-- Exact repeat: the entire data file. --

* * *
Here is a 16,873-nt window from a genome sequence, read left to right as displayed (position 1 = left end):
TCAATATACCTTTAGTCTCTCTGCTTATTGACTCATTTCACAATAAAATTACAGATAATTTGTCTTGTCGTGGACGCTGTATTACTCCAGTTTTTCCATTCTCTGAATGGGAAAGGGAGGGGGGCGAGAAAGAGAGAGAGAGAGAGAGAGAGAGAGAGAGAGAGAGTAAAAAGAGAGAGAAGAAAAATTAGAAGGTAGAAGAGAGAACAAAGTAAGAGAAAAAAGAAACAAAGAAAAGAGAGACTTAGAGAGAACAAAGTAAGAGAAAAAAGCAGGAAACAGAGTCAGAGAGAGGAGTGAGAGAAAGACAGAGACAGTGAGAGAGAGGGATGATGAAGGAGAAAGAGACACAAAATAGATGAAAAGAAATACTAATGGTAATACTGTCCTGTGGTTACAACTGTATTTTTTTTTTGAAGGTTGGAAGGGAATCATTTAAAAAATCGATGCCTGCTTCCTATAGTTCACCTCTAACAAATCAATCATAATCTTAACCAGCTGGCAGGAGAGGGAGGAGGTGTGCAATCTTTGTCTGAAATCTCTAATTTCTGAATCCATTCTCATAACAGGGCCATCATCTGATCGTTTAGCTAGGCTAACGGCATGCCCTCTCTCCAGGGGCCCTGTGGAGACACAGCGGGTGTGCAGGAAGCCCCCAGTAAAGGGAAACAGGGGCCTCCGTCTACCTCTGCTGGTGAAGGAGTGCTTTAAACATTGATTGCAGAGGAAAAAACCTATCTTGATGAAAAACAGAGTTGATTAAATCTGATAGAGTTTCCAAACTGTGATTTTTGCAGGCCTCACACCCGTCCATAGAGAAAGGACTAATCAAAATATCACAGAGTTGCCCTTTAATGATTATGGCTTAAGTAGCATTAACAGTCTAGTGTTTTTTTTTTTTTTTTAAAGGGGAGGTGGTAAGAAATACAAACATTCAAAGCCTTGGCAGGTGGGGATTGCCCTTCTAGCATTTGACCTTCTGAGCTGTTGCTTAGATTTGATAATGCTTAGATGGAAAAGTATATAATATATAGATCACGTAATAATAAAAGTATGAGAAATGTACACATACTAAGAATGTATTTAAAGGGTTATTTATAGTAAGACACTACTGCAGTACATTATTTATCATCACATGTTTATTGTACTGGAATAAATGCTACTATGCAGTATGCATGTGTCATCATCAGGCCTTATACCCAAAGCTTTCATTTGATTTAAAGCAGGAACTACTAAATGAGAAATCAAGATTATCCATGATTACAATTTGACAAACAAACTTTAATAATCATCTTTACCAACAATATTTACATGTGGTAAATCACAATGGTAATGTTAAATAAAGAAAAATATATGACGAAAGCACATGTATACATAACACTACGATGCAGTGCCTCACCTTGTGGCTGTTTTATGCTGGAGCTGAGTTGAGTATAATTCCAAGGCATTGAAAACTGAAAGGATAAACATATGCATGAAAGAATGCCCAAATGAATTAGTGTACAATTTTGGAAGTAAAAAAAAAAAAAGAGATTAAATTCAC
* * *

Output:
Here is a 16,873-nt window from a genome sequence, read left to right as displayed (position 1 = left end):
TCAATATACCTTTAGTCTCTCTGCTTATTGACTCATTTCACAATAAAATTACAGATAATTTGTCTTGTCGTGGACGCTGTATTACTCCAGTTTTTCCATTCTCTGAATGGGAAAGGGAGGGGGGCGAGAAAGAGAGAGAGAGAGAGAGAGAGAGAGAGAGAGAGAGTAAAAAGAGAGAGAAGAAAAATTAGAAGGTAGAAGAGAGAACAAAGTAAGAGAAAAAAGAAACAAAGAAAAGAGAGACTTAGAGAGAACAAAGTAAGAGAAAAAAGCAGGAAACAGAGTCAGAGAGAGGAGTGAGAGAAAGACAGAGACAGTGAGAGAGAGGGATGATGAAGGAGAAAGAGACACAAAATAGATGAAAAGAAATACTAATGGTAATACTGTCCTGTGGTTACAACTGTATTTTTTTTTTGAAGGTTGGAAGGGAATCATTTAAAAAATCGATGCCTGCTTCCTATAGTTCACCTCTAACAAATCAATCATAATCTTAACCAGCTGGCAGGAGAGGGAGGAGGTGTGCAATCTTTGTCTGAAATCTCTAATTTCTGAATCCATTCTCATAACAGGGCCATCATCTGATCGTTTAGCTAGGCTAACGGCATGCCCTCTCTCCAGGGGCCCTGTGGAGACACAGCGGGTGTGCAGGAAGCCCCCAGTAAAGGGAAACAGGGGCCTCCGTCTACCTCTGCTGGTGAAGGAGTGCTTTAAACATTGATTGCAGAGGAAAAAACCTATCTTGATGAAAAACAGAGTTGATTAAATCTGATAGAGTTTCCAAACTGTGATTTTTGCAGGCCTCACACCCGTCCATAGAGAAAGGACTAATCAAAATATCACAGAGTTGCCCTTTAATGATTATGGCTTAAGTAGCATTAACAGTCTAGTGTTTTTTTTTTTTTTTTAAAGGGGAGGTGGTAAGAAATACAAACATTCAAAGCCTTGGCAGGTGGGGATTGCCCTTCTAGCATTTGACCTTCTGAGCTGTTGCTTAGATTTGATAATGCTTAGATGGAAAAGTATATAATATATAGATCACGTAATAATAAAAGTATGAGAAATGTACACATACTAAGAATGTATTTAAAGGGTTATTTATAGTAAGACACTACTGCAGTACATTATTTATCATCACATGTTTATTGTACTGGAATAAATGCTACTATGCAGTATGCATGTGTCATCATCAGGCCTTATACCCAAAGCTTTCATTTGATTTAAAGCAGGAACTACTAAATGAGAAATCAAGATTATCCATGATTACAATTTGACAAACAAACTTTAATAATCATCTTTACCAACAATATTTACATGTGGTAAATCACAATGGTAATGTTAAATAAAGAAAAATATATGACGAAAGCACATGTATACATAACACTACGATGCAGTGCCTCACCTTGTGGCTGTTTTATGCTGGAGCTGAGTTGAGTATAATTCCAAGGCATTGAAAACTGAAAGGATAAACATATGCATGAAAGAATGCCCAAATGAATTAGTGTACAATTTTGGAAGTAAAAAAAAAAAAAGAGATTAAATTCAC